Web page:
2 The parliament provides us with two types of resources: departmental and administered. We use our departmental resources to produce the goods and services (outputs) we provide to ministers and other clients. We have less control over how we use administered resources, and we report on administered transactions and programmes separately. More information on government finances can be obtained from the Department of Finance and Administration http://www.finance.gov.au/

Our organisational structure

In 2002-03, we were organised into eleven divisions with a strong demarcation between regional and transport services, and between different modes of transport. However, as detailed in our 2002-03 annual report, financial and other pressures prompted us to rethink the way we do business.

After consulting with staff, we announced the 'Work out/Workup'; package of reforms in May 2003. We also implemented a new structure from 1 July 2003 with five groups based on functional lines to simplify the way we manage and report our performance. Figure 3C below highlights how this structure aligns more closely with our outputs.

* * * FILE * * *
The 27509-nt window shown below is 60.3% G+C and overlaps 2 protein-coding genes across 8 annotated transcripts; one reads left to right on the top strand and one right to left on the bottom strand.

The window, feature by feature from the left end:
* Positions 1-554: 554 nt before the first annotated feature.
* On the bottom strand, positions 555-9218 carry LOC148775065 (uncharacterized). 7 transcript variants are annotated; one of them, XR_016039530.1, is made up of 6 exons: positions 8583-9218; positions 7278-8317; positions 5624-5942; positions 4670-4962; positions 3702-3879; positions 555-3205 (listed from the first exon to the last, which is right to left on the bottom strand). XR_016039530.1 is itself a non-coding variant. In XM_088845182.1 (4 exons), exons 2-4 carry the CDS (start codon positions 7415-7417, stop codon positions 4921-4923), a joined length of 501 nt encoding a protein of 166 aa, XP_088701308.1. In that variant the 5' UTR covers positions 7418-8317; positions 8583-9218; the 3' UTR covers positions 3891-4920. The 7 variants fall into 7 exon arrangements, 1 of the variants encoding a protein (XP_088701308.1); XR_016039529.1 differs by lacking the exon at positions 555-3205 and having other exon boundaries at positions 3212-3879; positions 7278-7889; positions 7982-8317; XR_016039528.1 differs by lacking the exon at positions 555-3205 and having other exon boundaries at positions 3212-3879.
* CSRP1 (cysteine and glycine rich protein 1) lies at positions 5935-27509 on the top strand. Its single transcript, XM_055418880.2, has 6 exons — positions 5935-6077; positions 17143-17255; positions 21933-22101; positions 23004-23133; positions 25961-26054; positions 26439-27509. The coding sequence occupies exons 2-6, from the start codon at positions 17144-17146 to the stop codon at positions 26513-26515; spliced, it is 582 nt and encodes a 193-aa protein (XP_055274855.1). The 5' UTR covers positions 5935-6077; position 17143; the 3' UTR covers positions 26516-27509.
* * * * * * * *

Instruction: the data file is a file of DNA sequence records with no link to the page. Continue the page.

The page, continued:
We made one other change to our structure in 2003-04. In December 2003, we set up a new Office of Transport Security to oversee all transport security matters. The activities of the office are described in Chapter 4).

Figure 3D sets out our structure and the senior staff responsible for each area as at 30 June 2004. For an up-to-date version of our organisational structure, visit our website www.dotars.gov.au/

Figure 3C - Relationship between outputs and organisational structure

Figure 3C - Relationship between outputs and organisational structure

Figure 3D - Organisational structure at 30 June 2004

Figure 3D - Organisational structure at 30 June 2004
Click on the image to view the larger version

Our values